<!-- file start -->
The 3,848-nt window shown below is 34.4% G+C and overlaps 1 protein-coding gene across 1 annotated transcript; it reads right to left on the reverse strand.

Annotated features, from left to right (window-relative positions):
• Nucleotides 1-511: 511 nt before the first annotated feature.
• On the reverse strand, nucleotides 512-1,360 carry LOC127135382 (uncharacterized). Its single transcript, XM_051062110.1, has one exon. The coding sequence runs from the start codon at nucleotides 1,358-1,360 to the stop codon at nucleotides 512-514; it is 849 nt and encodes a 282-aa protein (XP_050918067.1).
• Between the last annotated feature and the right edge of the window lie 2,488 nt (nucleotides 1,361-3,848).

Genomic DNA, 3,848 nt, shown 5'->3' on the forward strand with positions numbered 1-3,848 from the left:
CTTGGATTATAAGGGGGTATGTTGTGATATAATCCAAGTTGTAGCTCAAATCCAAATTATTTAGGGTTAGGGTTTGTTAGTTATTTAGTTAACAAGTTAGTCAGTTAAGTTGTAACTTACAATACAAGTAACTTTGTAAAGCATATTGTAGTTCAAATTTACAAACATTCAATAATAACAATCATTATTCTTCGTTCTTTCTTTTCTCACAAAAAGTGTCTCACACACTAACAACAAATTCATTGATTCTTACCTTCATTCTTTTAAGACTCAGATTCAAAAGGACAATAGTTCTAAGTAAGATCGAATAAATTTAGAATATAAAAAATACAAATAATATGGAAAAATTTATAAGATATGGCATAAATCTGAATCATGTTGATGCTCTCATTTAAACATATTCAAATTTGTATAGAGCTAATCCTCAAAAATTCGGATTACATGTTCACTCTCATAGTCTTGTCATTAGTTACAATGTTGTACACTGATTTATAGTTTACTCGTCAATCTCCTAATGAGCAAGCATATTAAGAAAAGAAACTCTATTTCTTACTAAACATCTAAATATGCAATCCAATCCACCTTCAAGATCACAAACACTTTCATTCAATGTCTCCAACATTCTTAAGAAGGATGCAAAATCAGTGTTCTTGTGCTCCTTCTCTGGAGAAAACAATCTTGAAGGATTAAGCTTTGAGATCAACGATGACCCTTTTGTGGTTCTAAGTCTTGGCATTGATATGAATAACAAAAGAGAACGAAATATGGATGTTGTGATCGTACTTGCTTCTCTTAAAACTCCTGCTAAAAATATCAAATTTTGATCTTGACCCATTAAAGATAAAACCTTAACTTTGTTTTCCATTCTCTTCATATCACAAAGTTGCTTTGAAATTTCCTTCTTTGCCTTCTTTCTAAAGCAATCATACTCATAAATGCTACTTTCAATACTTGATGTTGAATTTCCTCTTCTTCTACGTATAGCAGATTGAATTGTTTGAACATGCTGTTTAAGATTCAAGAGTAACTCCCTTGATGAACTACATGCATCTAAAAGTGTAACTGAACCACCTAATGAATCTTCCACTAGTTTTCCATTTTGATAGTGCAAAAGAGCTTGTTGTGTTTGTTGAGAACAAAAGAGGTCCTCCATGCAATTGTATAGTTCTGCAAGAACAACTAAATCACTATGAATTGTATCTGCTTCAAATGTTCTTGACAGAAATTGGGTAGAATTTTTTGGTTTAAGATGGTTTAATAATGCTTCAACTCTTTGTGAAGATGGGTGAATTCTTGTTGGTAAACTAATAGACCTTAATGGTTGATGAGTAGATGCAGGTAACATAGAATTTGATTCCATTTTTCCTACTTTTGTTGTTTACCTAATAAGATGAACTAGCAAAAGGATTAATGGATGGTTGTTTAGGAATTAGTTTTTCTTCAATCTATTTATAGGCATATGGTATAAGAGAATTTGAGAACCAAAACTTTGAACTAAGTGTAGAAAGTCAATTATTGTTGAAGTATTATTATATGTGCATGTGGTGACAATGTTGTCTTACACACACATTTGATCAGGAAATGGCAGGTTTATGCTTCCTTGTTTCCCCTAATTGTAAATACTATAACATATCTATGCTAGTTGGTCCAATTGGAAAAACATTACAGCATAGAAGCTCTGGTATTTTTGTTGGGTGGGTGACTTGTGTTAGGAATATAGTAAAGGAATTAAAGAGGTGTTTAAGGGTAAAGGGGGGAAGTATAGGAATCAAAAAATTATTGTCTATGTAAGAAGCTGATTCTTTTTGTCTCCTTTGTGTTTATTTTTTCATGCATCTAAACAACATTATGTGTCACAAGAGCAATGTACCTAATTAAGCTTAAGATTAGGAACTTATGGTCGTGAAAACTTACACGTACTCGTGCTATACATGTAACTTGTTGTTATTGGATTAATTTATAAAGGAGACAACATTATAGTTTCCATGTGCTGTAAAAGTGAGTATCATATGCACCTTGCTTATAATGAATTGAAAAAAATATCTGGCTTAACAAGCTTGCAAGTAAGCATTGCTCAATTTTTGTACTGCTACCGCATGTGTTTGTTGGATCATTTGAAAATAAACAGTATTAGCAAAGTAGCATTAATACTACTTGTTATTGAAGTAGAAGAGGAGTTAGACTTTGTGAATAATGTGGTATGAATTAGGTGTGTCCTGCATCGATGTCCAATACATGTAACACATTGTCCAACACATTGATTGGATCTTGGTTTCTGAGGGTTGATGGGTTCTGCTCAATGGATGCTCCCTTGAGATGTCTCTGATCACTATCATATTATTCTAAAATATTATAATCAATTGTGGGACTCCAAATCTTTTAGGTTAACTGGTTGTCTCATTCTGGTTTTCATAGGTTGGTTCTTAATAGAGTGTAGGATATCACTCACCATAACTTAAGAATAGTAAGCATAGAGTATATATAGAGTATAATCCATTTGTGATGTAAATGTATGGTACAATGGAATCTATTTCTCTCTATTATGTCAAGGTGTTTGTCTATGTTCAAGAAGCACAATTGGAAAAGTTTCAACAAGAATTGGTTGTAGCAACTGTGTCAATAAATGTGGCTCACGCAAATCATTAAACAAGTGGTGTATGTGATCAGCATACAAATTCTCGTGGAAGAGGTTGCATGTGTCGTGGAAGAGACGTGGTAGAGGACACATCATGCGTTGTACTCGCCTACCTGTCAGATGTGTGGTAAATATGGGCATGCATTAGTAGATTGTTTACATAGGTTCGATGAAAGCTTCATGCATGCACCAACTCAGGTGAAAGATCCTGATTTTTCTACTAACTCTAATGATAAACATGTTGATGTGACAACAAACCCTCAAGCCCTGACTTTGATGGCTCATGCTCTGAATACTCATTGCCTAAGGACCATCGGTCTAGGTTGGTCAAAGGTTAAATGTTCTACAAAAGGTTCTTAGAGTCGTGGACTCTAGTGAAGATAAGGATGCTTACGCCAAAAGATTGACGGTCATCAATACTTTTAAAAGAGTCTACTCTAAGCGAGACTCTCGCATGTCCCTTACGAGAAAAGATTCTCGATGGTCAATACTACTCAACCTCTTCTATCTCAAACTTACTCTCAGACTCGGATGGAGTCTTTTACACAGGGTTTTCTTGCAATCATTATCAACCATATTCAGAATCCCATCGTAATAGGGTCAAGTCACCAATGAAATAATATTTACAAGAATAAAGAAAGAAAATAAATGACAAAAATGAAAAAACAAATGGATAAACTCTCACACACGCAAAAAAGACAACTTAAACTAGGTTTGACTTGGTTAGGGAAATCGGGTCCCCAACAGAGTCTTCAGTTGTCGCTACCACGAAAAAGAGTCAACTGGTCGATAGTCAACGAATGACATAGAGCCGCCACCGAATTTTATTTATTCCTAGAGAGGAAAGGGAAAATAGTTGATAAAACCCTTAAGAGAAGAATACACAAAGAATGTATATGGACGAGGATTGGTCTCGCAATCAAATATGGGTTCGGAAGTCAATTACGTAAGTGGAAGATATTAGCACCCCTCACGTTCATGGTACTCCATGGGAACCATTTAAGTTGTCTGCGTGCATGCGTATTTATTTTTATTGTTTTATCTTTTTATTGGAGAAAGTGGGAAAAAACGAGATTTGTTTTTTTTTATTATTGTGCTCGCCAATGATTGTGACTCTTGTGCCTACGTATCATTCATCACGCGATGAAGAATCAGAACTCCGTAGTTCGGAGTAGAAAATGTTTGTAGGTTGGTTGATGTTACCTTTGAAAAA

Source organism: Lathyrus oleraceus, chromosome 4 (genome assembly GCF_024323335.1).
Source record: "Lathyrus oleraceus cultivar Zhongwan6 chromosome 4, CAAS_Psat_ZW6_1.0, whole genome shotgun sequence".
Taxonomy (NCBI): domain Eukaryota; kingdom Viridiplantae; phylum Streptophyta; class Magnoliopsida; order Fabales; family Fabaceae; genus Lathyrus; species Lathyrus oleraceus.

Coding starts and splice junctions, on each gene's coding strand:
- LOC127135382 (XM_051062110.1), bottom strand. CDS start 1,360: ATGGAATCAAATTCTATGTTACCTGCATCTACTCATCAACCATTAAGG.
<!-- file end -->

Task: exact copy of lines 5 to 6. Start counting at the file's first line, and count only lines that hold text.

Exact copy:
• Between the last annotated feature and the right edge of the window lie 2,488 nt (nucleotides 1,361-3,848).

Genomic DNA, 3,848 nt, shown 5'->3' on the forward strand with positions numbered 1-3,848 from the left: